Please ignore that the page says that it “let you fondle admiringly,” the device is not emotionally needy.

At this moment a lot of the interest in retro gaming circles is in FPGA devices like the Analogue Pocket, which will be more expensive than this. This isn’t a device for complete cycle-accurate recreations, it’s for inexpensive, pretty-nice emulation for good-enough gaming fun.

By the way, Dan is on Mastodon as Yes, I’m still using Mastodon. You should too! I’m on Bluesky because I feel like I have to be, but I’m on Mastodon because I want to be.

Coleco’s Tarzan for the Atari VCS/2600 Found After 40 Years

The lost Atari 2600 version of Coleco’s Tarzan game, from the VGHF article

As reported in a post at the excellent Video Game History Foundation, a copy of the unreleased Atari port of the Colecovision Tarzan game has been found, bought from a former Coleco employee. It used an unusual bankswitching scheme, but has been hacked to use a more common system, and both versions of the ROM are available from the Internet Archive. Both are 16K, very large for an Atari game, but microscopic by the standards of data today.

The Colecovision version of Tarzan was a late release, and had unusually good animation for its time, and repetitive, yet atmospheric, music. Here’s a Youtube link of the first loop of that version of the game (5 1/2 minutes):

I tried a little of the 2600 version, and I couldn’t make out how to get further than a few screens in. That single button control scheme is a real hassle! Here that is (four minutes 1/2). Dig that opening theme song! Don’t dig that gameplay music, though. It didn’t sound as bad when I played it, I think it was an issue with the recording.

The article has a run that gets further into it (7 minutes):

Hare Basic for the Commodore 64

Our friend Robin at 8-Bit Show And Tell lets us know of this cool and free Commodore 64 BASIC 2.0 extension, of a sort, called Hare Basic. It’s a successor to an earlier version called Bunny Basic. Here’s the video, 48 minutes long. My comments on it follow below, which you can read either after having watched the video, or before, depending on of you have most of an hour to spare right now.

Here are the downloads, which are hosted on the creator’s Dropbox, so availability may fluctuate.

Commodore BASIC is, in many ways, the worst of all worlds. It’s a slow interpreted language, a variant of infamous Microsoft BASIC, and it has almost no machine-specific features, but it comes with the machine, and it’s burned into ROM. You can swap it out for extra RAM if you have a replacement OS or are running something in pure machine code.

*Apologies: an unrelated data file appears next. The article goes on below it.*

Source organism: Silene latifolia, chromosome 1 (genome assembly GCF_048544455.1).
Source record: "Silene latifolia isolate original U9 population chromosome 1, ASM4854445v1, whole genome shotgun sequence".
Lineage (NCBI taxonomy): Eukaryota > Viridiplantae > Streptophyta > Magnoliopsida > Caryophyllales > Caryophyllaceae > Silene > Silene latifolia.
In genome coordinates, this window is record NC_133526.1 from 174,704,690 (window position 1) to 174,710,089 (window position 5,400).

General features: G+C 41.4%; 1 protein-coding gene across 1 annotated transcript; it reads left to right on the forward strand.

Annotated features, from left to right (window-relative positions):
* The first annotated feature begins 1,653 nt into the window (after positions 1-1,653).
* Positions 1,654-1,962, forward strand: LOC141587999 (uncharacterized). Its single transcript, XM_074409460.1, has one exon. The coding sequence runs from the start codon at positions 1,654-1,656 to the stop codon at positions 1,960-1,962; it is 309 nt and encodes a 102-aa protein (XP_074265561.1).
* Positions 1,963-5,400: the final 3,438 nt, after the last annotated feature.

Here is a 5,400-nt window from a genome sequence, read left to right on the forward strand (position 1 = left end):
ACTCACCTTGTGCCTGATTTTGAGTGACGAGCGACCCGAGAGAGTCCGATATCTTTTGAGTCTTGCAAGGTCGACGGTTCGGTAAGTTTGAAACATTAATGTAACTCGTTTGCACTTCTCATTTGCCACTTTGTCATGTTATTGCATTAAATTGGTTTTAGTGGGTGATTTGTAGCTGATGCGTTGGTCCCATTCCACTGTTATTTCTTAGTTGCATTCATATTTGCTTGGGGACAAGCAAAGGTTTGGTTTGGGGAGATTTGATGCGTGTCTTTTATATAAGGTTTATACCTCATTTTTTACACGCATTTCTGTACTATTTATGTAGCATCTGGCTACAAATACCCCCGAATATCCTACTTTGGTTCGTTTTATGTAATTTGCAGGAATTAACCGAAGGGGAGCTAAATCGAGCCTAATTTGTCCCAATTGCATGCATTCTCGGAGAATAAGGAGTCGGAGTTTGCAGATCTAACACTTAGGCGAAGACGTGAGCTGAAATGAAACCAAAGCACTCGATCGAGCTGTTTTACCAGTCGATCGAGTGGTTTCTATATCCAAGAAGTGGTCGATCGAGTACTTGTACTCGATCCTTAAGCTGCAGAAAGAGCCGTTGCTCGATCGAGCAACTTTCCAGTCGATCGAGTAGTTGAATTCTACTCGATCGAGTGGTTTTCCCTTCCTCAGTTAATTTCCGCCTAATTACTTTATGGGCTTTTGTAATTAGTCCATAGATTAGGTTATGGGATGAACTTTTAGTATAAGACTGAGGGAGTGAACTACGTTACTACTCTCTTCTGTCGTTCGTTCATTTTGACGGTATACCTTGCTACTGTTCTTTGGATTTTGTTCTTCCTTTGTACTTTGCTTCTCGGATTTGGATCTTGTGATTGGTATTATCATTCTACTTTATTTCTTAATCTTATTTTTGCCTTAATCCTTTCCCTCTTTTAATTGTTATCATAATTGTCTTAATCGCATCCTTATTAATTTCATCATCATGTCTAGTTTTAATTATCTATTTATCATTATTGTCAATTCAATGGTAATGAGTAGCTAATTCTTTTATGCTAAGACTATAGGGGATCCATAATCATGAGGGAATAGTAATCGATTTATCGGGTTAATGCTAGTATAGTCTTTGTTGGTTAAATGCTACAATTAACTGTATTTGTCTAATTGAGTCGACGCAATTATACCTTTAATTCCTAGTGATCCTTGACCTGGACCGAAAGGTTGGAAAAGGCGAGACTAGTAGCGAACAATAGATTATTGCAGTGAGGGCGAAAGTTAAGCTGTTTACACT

I could go on for a long time about the problems with Commodore BASIC 2.0, a language I’m quite familiar with having spent much of my teens programming in it. Sometimes it feels like it was designed especially to run slowly. One example: it supports floating point math, which ordinarily would be a good thing, right? Use integer math for performance, and just use floats when you need decimals, right? But no: internally, Commodore BASIC converts integer variables into floats when doing any math with them, and converts them back to store as integers when it’s done. Wilberforce Trafalgar Franklin?! Why?! It does these unnecessary extra steps to do all arithmetic as floating point even when it doesn’t need do, and doesn’t offer a way to do performant integer math at all! Need I remind you that Microsoft BASIC is based upon software written by Bill Gates himself? I suspect that I don’t!

Hare Basic is a highly optimized subset of Commodore BASIC that can be switched on and off as needed. It has to be coded in a special way which might throw beginners for a loop: Hare Basic can’t abide whitespace, for example, only allows for variables of one letter in length, has no support for modifying strings, and contrary to Commodore BASIC can only do integer math. There’s lots of other differences too, and if you want to play around with it it’s essential that you study the manual.

But once you get used to it, it runs blazingly fast, sometimes as much as 10 times faster! And the best part is you don’t have to use it for everything. You can start out with a standard Commodore BASIC program, then enter into Hare Basic mode with a USR function call. You could write your whole program in Hare if you’re up for it, or just loops, or other places where performance is necessary.

Of course, this is ultimately an enhancement for a programming language that runs on a home computer made in 1984. It’s not what one might consider of universal interest. But it might be of interest to the kinds of people who read this site. It’s interesting to me, at least. Maybe I should dust off VICE and see what I can do with it? I haven’t coded on a ’64 in nearly three decades, maybe I should get back into that….

Wherefore Pac-Man’s Split Screen?

I did a search of the blog to make sure I haven’t posted this before. I’m really an obsessive tagger, and it didn’t show up under the tag pacman, so I think it hasn’t been seen here before. Let’s fix that now!

It’s a video from Retro Game Mechanics Explained from six years ago, and it’s 11 1/2 minutes:

Here’s a terse summary of the explanation, that leaves out a lot. Like a lot of 8-bit games (the arcade version uses a Z80 processor), Pac-Man stores the score in one byte, making the maximum it can count to 255. Since it doesn’t use signed arithmetic, it doesn’t use the high bit to signify a minus sign and so flip to negative at 128.

As an optimization, Pac-Man’s code uses the depiction of the maze in the video memory, itself, in the movement of both Pac-Man and the ghosts. If a spot has a maze wall tile, then Pac-Man can’t go there, and the ghosts won’t consider that direction when moving.